My wife, Donaji, is a great encouragement, and she has started making fantastic handwritten images of my lyrics. She’ll be opening a shop for these, but in the meantime, you can check out some of her designs on Instagram. Here’s the one she did for “We’re On Vacation”:

Donaji Mejia Album Art: "We're On Vacation"

High-quality MP3’s of this song and “Fire Up The Bilateral Brain and Draw” were sent out to subscribers in this newsletter here.

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-20:9

This was written and recorded in the winter of 2003.

Poetry.com used to have a daily challenge to create a poem in twenty words or less. Each day, they provided a new scramble of words to use.

I created a dozen or so of these, but this was the only one I turned into song.

They spine production on her cotton feathers
For lack-light squares stripe by
They twine almanac fire
With theirs

Lyrically, it wasn’t the best of the attempts, but I liked the images. It inspired me to approach the music from a slant.

Word To Flesh Score: Harmonic basis for a song in less than 20 words.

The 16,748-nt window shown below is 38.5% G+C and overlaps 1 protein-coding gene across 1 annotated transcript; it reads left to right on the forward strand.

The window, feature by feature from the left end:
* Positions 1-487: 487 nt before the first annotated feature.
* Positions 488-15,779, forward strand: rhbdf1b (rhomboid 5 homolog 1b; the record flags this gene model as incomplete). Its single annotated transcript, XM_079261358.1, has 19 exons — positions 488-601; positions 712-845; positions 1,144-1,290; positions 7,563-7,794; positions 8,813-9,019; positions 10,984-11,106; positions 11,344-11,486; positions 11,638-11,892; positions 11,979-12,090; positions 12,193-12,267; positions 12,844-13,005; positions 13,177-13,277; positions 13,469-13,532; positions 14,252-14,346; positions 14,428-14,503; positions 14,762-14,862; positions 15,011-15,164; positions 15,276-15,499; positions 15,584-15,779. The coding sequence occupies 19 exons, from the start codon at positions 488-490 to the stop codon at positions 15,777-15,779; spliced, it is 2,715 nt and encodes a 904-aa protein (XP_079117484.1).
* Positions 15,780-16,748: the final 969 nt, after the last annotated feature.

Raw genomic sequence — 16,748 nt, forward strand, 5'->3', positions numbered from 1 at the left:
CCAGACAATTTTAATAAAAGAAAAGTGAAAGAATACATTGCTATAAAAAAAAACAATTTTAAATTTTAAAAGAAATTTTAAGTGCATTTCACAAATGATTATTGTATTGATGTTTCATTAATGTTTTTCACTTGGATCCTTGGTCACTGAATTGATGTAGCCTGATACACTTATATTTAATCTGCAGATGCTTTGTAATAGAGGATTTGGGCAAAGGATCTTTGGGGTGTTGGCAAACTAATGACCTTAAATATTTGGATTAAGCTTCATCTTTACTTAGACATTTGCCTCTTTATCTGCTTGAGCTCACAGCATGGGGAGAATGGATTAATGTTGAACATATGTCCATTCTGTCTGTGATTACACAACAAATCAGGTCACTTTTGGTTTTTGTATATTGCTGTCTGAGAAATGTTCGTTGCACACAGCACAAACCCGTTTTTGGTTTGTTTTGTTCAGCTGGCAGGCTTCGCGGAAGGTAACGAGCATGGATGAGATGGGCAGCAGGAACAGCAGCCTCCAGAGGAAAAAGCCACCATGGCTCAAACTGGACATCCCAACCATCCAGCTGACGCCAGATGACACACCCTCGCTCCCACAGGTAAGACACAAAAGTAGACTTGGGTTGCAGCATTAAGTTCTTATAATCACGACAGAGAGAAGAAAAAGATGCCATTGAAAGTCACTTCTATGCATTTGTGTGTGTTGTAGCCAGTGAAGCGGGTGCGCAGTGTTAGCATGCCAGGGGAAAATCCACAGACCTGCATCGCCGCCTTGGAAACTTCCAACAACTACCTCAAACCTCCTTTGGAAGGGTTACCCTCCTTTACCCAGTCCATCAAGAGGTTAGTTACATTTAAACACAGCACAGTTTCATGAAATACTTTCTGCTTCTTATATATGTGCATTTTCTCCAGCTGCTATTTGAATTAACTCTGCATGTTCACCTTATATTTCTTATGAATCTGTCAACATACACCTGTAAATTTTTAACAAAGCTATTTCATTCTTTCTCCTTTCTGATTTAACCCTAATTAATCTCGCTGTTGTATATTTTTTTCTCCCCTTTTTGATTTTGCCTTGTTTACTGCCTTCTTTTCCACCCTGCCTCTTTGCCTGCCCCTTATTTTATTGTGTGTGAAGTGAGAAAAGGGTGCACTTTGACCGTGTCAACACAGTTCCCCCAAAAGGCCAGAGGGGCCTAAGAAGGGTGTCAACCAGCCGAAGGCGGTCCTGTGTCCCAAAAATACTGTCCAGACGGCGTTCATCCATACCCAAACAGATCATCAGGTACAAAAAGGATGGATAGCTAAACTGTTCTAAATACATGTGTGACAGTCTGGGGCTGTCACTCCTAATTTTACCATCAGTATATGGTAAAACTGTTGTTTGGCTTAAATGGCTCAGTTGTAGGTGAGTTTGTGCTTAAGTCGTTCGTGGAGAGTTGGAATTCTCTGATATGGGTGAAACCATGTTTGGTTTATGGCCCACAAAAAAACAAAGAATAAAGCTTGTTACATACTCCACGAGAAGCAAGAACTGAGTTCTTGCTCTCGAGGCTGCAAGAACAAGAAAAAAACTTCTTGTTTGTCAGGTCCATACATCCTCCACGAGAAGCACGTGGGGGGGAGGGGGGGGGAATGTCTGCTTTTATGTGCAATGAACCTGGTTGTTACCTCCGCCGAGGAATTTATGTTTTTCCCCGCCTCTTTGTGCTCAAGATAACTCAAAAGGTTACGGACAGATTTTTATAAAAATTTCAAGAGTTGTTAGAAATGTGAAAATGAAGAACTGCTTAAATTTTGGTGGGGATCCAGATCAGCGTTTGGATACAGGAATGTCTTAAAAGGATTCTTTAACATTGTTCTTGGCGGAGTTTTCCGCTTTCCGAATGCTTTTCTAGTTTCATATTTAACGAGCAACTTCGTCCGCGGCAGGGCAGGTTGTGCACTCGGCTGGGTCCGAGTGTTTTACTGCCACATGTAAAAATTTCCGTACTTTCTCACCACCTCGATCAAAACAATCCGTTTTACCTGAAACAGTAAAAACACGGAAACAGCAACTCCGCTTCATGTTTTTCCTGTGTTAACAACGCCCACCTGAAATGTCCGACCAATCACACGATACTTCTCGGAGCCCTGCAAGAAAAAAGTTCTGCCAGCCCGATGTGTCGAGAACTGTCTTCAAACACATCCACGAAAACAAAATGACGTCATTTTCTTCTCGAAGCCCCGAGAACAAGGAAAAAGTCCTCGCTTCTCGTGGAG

I experimented with B Major and B minor chord arpeggiations, also dropping the patterns down a half-step to Bb. I liked that this created an uncertain key center, and it wasn’t obvious if the tune should be Major or minor.

From there, a scale was constructed from the chord tones, and an extra Ab was added because the melody called for it.

Small Songs

Working within a restraint, at least lyrically, can help with approaching songwriting differently. It can be a way to try and make the most out of little.

In 2011, I limited myself to writing songs in 20 words or less, and sometimes it was tough to stay under that word count. That was fun for a season and resulted in many fun short, small songs.

They’re not trying to make rank in the Tower Of Song, but they have a place there.

Unsubscribing Feels So Good

An unsubscribe promo to prompt people to subscribe to the WTF newsletter— or, something.

Visual stuff is primitive here. Probably gonna change my approach to videos in the future. Still, this was fun.

Inspired by this tweet by @rachaelmaddux: ♫ Unsubscribin’ and it feels so good ♫, which I saw because Mr. @austinkleon retweeted it last week.

I loved the tweet so much I started singing it, then set the melody to some chords, and then recorded it.

This morning, I checked out Rachael’s writing on Tumblr and discovered that the tweet fits into a larger story about her career writing about music. Check out her post here.

Unsubscribing Feels So Good sheet music